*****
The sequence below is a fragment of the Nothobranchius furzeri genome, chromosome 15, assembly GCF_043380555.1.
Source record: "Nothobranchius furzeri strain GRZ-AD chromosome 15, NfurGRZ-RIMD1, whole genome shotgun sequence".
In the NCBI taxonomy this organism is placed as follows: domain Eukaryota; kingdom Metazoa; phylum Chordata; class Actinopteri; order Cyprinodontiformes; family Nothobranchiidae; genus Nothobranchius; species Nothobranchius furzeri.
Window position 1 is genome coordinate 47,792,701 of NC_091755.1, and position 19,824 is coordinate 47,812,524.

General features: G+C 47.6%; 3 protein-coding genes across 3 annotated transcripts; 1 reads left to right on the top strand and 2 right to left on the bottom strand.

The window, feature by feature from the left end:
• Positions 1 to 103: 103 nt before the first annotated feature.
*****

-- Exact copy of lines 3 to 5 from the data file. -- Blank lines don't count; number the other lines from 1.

In the NCBI taxonomy this organism is placed as follows: domain Eukaryota; kingdom Metazoa; phylum Chordata; class Actinopteri; order Cyprinodontiformes; family Nothobranchiidae; genus Nothobranchius; species Nothobranchius furzeri.
Window position 1 is genome coordinate 47,792,701 of NC_091755.1, and position 19,824 is coordinate 47,812,524.

General features: G+C 47.6%; 3 protein-coding genes across 3 annotated transcripts; 1 reads left to right on the top strand and 2 right to left on the bottom strand.